[post_title] => Dragons Winter 2018 Issue of The Map's Edge [post_excerpt] => Here are some sneak-peek excerpts from the featured essays of our winter edition of The Map's Edge. Be sure to check your mail to get your hands on all the glossy pages of stories, photos, and updates from four corners of Dragons global community! [post_status] => publish [comment_status] => open [ping_status] => open [post_password] => [post_name] => dragons-winter-2018-issue-of-the-maps-edge [to_ping] => [pinged] => [post_modified] => 2018-03-07 08:24:13 [post_modified_gmt] => 2018-03-07 15:24:13 [post_content_filtered] => [post_parent] => 0 [guid] => https://www.wheretherebedragons.com/news/ [menu_order] => 0 [post_type] => post [post_mime_type] => [comment_count] => 0 [filter] => raw [categories] => Array ( [0] => WP_Term Object ( [term_id] => 700 [name] => For Parents [slug] => for_parents [term_group] => 0 [term_taxonomy_id] => 700 [taxonomy] => category [description] => Blog posts specifically curated for parents wishing to know more about Dragons culture, programs, company, and community. [parent] => 0 [count] => 39 [filter] => raw [term_order] => 5 [cat_ID] => 700 [category_count] => 39 [category_description] => Blog posts specifically curated for parents wishing to know more about Dragons culture, programs, company, and community. [cat_name] => For Parents [category_nicename] => for_parents [category_parent] => 0 [link] => https://www.wheretherebedragons.com/news/category/for_parents/ ) [1] => WP_Term Object ( [term_id] => 653 [name] => Global Community [slug] => global_community [term_group] => 0 [term_taxonomy_id] => 653 [taxonomy] => category [description] => Featured International People, Places, Projects. [parent] => 0 [count] => 20 [filter] => raw [term_order] => 6 [cat_ID] => 653 [category_count] => 20 [category_description] => Featured International People, Places, Projects. [cat_name] => Global Community [category_nicename] => global_community [category_parent] => 0 [link] => https://www.wheretherebedragons.com/news/category/global_community/ ) [2] => WP_Term Object ( [term_id] => 675 [name] => The Dragons Journal [slug] => thedragonsjournal [term_group] => 0 [term_taxonomy_id] => 675 [taxonomy] => category [description] => Archives of The Dragons Journal (formerly known as the Map's Edge Newsletter). [parent] => 0 [count] => 20 [filter] => raw [term_order] => 7 [cat_ID] => 675 [category_count] => 20 [category_description] => Archives of The Dragons Journal (formerly known as the Map's Edge Newsletter). [cat_name] => The Dragons Journal [category_nicename] => thedragonsjournal [category_parent] => 0 ) [3] => WP_Term Object ( [term_id] => 646 [name] => Alumni Spotlight [slug] => alumni_spotlight [term_group] => 0 [term_taxonomy_id] => 646 [taxonomy] => category [description] => Featured Student Alumni and their projects/organizations/visions. [parent] => 0 [count] => 39 [filter] => raw [term_order] => 10 [cat_ID] => 646 [category_count] => 39 [category_description] => Featured Student Alumni and their projects/organizations/visions. [cat_name] => Alumni Spotlight [category_nicename] => alumni_spotlight [category_parent] => 0 ) [4] => WP_Term Object ( [term_id] => 654 [name] => Mixed Media [slug] => mixed_media [term_group] => 0 [term_taxonomy_id] => 654 [taxonomy] => category [description] => Featured Photography, Videos, Podcasts, Photo Contest Winners, Films & Art [parent] => 0 [count] => 43 [filter] => raw [term_order] => 12 [cat_ID] => 654 [category_count] => 43 [category_description] => Featured Photography, Videos, Podcasts, Photo Contest Winners, Films & Art [cat_name] => Mixed Media [category_nicename] => mixed_media [category_parent] => 0 ) ) [category_links] => For Parents, Global Community ... )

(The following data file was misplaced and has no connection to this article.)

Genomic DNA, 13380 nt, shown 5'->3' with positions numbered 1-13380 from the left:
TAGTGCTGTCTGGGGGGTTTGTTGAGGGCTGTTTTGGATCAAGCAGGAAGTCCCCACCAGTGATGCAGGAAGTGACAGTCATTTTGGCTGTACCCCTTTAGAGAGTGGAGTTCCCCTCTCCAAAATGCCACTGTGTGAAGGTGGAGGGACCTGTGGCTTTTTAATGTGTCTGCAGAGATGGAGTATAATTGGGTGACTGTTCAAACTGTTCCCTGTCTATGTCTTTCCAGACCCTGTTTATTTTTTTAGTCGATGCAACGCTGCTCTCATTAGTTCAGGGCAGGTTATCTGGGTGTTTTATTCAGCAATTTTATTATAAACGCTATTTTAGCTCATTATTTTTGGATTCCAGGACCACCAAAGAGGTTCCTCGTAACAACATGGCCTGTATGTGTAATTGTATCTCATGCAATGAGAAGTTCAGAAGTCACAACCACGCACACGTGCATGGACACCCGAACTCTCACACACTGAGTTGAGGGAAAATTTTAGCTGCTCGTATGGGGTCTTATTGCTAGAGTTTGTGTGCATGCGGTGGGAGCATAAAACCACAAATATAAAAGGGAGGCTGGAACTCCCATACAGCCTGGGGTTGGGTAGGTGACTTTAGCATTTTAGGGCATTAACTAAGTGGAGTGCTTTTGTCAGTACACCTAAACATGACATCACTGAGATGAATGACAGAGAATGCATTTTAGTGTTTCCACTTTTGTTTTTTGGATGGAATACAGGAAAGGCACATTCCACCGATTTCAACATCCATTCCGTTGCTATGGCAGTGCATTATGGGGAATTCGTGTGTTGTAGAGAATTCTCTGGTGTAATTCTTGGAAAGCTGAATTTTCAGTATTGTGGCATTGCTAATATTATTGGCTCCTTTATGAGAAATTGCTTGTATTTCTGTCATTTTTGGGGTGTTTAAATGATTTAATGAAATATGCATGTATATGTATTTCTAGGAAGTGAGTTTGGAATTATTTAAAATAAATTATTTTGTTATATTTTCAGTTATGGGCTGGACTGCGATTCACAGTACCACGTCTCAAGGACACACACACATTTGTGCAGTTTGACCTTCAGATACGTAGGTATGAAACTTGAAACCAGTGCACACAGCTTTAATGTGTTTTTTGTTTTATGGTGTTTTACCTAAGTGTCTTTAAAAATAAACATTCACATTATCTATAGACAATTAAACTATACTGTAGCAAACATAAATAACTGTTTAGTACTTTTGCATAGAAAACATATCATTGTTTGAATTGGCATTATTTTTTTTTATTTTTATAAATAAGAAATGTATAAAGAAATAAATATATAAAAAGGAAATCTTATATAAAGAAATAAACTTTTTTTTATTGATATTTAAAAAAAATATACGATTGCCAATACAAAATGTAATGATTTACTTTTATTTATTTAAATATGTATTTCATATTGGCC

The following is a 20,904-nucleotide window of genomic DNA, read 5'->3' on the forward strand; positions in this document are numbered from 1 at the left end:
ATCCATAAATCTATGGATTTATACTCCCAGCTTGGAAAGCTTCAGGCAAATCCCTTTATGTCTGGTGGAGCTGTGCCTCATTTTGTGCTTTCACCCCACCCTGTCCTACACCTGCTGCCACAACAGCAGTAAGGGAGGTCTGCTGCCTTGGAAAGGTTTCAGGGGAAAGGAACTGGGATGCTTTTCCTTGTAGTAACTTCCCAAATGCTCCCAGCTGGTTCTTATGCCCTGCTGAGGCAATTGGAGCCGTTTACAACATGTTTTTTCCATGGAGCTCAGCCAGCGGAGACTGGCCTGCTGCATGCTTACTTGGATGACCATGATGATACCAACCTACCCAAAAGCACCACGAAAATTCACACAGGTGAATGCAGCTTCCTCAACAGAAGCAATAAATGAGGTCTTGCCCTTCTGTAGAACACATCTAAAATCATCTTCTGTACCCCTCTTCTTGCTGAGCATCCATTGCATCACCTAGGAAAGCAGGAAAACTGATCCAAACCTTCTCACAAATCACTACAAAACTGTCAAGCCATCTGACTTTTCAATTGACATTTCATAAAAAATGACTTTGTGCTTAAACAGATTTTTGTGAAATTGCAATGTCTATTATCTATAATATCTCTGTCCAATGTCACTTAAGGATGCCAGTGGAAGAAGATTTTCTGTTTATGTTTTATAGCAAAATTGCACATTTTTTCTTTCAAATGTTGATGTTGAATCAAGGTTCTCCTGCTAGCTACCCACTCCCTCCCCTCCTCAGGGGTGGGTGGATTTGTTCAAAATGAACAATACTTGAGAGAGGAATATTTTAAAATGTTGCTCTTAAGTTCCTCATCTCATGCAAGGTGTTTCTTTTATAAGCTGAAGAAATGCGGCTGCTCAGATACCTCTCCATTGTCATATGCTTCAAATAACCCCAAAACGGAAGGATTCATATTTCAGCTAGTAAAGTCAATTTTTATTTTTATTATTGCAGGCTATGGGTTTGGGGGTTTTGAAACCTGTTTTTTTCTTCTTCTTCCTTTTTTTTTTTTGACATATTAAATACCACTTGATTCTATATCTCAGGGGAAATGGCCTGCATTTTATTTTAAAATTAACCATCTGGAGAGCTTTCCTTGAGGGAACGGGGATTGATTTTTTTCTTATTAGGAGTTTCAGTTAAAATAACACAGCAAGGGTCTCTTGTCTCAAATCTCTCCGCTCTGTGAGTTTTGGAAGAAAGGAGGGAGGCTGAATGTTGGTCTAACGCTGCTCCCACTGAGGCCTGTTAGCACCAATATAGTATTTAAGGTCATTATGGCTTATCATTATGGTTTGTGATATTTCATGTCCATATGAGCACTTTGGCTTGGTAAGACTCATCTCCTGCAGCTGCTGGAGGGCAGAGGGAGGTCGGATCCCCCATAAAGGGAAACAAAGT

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    [post_date] => 2017-11-22 10:36:26
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    [post_content] => 

In the spirit of gratitude, we are sharing this photo from our Guatemala & Nicaragua semester of the student group at a Tzu'tujil ceremony at sunrise at San Juan La Laguna, Solola.

Thank you Ti'xar Bazar & Collectivo for sharing this photo and caption with us!

[caption id="attachment_152130" align="alignnone" width="1194"] Photo by @ti.xar, Guatemala and Nicaragua Semester.[/caption]